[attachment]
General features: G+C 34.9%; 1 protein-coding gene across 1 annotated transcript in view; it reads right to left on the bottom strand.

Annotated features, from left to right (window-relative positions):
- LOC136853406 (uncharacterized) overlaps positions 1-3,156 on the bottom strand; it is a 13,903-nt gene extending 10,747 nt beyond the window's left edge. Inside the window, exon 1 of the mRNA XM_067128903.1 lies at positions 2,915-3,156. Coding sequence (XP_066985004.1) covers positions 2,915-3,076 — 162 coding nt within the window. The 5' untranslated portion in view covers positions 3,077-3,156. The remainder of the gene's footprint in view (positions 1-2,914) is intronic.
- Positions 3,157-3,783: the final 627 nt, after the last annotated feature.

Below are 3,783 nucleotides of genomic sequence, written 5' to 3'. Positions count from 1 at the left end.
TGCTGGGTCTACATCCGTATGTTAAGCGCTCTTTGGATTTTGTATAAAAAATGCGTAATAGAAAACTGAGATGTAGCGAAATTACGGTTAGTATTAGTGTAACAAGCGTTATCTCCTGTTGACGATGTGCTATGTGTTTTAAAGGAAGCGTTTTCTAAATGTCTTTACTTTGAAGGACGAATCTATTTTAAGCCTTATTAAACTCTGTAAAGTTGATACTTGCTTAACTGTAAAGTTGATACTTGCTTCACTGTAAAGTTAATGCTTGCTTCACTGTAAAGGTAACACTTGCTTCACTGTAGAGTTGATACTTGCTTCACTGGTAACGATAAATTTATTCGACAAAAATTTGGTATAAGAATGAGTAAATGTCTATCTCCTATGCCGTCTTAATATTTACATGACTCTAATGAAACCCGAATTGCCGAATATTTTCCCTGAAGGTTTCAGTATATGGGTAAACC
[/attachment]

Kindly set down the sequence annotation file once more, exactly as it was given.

General features: G+C 34.9%; 1 protein-coding gene across 1 annotated transcript in view; it reads right to left on the bottom strand.

Annotated features, from left to right (window-relative positions):
- LOC136853406 (uncharacterized) overlaps positions 1-3,156 on the bottom strand; it is a 13,903-nt gene extending 10,747 nt beyond the window's left edge. Inside the window, exon 1 of the mRNA XM_067128903.1 lies at positions 2,915-3,156. Coding sequence (XP_066985004.1) covers positions 2,915-3,076 — 162 coding nt within the window. The 5' untranslated portion in view covers positions 3,077-3,156. The remainder of the gene's footprint in view (positions 1-2,914) is intronic.
- Positions 3,157-3,783: the final 627 nt, after the last annotated feature.

Below are 3,783 nucleotides of genomic sequence, written 5' to 3'. Positions count from 1 at the left end.
TGCTGGGTCTACATCCGTATGTTAAGCGCTCTTTGGATTTTGTATAAAAAATGCGTAATAGAAAACTGAGATGTAGCGAAATTACGGTTAGTATTAGTGTAACAAGCGTTATCTCCTGTTGACGATGTGCTATGTGTTTTAAAGGAAGCGTTTTCTAAATGTCTTTACTTTGAAGGACGAATCTATTTTAAGCCTTATTAAACTCTGTAAAGTTGATACTTGCTTAACTGTAAAGTTGATACTTGCTTCACTGTAAAGTTAATGCTTGCTTCACTGTAAAGGTAACACTTGCTTCACTGTAGAGTTGATACTTGCTTCACTGGTAACGATAAATTTATTCGACAAAAATTTGGTATAAGAATGAGTAAATGTCTATCTCCTATGCCGTCTTAATATTTACATGACTCTAATGAAACCCGAATTGCCGAATATTTTCCCTGAAGGTTTCAGTATATGGGTAAACC